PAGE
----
Dishwashers save a lot of headache and hassle. They’re one of the most requested apartment and home amenities because they are such a time saver. But, if you’re dishwasher is not cleaning, and you’re forced to rewash your dishes by hand, then you’re not saving any time at all.
Nobody wants to open their dishwasher expecting shiny glasses and sparkling dishes to be greeted with grease and grime from last night’s lasagna still coated on their dinner dishes. Once your dishwasher gets clogged or it starts to leave a residue on your once-pristine dishes, it’s time to start investigating the source of the problem. Luckily, it’s unlikely you need to rush out and buy a new dishwasher. Sometimes it’s a simple matter of cleaning your machine.
You would think a machine made to clean would stay clean itself, but that isn’t true. Just like your shower needs to be cleaned consistently so you can get clean, or your washing machine needs to be cleaned so your clothes can get clean, so too, does your dishwasher. If your dishwasher is not cleaning, then sometimes a simple cleaning will do the trick. Other times though, it takes a little elbow grease and some simple steps to fix the problem. Read below to troubleshoot your specific problem and learn when it’s time to call in a professional.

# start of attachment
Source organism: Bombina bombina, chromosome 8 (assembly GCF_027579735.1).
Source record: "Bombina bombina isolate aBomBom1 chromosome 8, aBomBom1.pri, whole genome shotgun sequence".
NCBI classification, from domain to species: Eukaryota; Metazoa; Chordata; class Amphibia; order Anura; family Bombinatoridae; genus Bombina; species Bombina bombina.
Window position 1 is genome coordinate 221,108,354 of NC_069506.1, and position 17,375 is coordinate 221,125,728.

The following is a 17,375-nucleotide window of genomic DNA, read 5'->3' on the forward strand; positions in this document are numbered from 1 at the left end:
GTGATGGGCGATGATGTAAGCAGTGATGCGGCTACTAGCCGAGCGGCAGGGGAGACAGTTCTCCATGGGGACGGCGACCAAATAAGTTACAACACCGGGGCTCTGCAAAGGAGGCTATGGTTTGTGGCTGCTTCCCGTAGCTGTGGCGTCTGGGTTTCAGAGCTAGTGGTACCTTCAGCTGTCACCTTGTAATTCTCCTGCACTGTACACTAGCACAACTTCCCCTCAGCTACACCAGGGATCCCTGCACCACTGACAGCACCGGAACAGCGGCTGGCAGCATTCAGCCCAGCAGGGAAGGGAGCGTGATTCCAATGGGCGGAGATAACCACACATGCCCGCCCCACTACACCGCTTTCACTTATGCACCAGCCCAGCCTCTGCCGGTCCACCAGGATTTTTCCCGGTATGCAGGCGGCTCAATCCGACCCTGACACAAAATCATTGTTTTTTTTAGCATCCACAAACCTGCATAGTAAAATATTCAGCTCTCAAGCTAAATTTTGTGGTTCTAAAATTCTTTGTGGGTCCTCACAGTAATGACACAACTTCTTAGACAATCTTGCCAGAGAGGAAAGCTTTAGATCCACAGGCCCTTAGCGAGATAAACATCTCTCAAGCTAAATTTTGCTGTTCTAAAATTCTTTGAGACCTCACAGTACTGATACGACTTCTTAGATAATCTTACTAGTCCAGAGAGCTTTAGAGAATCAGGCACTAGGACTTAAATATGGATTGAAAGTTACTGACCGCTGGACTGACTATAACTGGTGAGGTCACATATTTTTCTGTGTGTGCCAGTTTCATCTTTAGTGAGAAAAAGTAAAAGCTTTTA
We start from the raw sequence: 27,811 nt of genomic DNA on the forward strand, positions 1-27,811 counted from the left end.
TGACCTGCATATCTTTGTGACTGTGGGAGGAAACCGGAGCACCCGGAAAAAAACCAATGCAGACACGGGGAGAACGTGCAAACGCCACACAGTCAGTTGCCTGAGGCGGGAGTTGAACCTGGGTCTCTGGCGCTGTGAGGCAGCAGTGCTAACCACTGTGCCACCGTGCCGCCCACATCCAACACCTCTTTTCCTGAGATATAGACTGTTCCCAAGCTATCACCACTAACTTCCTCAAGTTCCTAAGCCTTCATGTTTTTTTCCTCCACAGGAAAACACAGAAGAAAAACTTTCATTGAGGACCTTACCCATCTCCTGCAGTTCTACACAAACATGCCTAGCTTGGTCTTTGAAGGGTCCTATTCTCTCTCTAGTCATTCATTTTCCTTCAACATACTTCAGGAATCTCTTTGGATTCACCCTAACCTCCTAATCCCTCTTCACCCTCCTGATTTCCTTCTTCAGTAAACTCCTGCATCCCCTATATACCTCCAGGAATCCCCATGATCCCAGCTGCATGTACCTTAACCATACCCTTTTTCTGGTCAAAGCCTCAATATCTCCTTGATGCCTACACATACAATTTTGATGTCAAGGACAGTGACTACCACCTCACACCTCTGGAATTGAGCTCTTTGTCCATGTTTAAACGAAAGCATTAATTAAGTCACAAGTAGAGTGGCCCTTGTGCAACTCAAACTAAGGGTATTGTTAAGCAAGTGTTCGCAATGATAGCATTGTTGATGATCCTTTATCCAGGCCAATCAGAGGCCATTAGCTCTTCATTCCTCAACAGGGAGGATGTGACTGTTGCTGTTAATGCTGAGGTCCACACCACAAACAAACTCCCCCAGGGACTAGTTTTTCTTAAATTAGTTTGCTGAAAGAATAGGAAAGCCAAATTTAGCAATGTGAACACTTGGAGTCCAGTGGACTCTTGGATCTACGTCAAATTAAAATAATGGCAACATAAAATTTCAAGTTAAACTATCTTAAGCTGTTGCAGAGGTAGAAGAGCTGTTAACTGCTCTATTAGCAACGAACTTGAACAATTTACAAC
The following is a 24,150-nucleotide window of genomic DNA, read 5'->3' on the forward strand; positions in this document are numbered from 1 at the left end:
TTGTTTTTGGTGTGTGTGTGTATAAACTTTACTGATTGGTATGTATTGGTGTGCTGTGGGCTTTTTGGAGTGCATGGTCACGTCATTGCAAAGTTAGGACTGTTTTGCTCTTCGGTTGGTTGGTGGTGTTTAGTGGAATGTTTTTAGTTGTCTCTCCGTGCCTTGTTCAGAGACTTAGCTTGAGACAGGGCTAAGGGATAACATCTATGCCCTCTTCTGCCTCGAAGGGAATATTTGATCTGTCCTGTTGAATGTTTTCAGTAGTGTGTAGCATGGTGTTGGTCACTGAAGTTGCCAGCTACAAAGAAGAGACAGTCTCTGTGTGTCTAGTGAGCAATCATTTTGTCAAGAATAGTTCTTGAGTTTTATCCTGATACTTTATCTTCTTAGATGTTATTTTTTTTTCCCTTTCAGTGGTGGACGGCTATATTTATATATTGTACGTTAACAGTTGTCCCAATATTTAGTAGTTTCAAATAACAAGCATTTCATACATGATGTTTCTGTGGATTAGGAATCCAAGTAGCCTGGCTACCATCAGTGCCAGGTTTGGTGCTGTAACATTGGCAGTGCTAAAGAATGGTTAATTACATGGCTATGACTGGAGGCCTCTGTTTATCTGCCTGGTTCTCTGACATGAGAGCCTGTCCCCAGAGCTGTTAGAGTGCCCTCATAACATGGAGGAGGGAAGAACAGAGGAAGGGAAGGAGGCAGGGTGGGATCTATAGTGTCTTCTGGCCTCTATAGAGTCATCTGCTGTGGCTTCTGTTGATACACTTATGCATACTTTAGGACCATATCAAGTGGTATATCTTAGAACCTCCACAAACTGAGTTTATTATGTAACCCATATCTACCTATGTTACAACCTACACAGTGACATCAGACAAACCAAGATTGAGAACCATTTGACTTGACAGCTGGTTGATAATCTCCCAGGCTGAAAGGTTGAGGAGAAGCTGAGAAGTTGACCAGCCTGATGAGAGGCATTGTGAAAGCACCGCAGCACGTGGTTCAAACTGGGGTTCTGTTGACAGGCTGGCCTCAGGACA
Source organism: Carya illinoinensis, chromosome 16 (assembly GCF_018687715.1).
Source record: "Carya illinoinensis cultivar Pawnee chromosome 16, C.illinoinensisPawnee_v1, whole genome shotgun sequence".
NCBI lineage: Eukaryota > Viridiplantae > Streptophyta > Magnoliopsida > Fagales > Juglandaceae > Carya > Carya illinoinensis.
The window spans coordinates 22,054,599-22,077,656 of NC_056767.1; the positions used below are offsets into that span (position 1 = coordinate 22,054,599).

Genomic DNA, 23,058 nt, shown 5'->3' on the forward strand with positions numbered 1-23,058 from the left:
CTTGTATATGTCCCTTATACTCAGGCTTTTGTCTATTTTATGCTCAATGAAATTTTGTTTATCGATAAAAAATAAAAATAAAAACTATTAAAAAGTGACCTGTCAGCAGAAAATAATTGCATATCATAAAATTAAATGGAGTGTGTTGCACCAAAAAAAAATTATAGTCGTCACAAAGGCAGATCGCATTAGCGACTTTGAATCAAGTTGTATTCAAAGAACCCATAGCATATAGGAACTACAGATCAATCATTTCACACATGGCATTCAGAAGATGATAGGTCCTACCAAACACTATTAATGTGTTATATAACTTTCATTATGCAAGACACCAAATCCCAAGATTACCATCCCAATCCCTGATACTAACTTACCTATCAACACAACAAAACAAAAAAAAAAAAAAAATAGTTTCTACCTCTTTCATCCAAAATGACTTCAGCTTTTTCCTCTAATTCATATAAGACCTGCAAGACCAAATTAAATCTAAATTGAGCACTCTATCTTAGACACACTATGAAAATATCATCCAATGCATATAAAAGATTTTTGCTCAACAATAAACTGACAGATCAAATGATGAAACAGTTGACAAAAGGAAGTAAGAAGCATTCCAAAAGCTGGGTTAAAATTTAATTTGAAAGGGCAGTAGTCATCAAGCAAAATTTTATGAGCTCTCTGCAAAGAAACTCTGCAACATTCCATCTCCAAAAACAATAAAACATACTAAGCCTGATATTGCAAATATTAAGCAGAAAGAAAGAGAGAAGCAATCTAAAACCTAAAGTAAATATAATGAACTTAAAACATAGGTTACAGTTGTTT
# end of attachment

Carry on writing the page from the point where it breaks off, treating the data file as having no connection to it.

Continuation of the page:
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How a Dishwasher Works
In order to understand what the problem could be, it is first important to understand how a dishwasher works. It a simple machine with a lot of working parts that combine to create the sparkling dishes we want.
While each model is a little different, the basics of how a dishwasher works are as follows:
- Water fills the basin at the bottom
- The water is then is heated to the desired temperature
- The heated water is sprayed through spinning jets onto the dishes
- Detergent is dispensed at the right time to dissolve the grease and food particles off of the dishes
- The dishes are rinsed, the water is drained, and if user-selected, the air is heated to dry the dishes
That seems simple enough, but it’s important to remember that all of this is controlled by a tiny computer. Dishwashers, particularly the newer ones, have various settings to change the temperature of the water, the pressure of the jets, and the length of each cycle.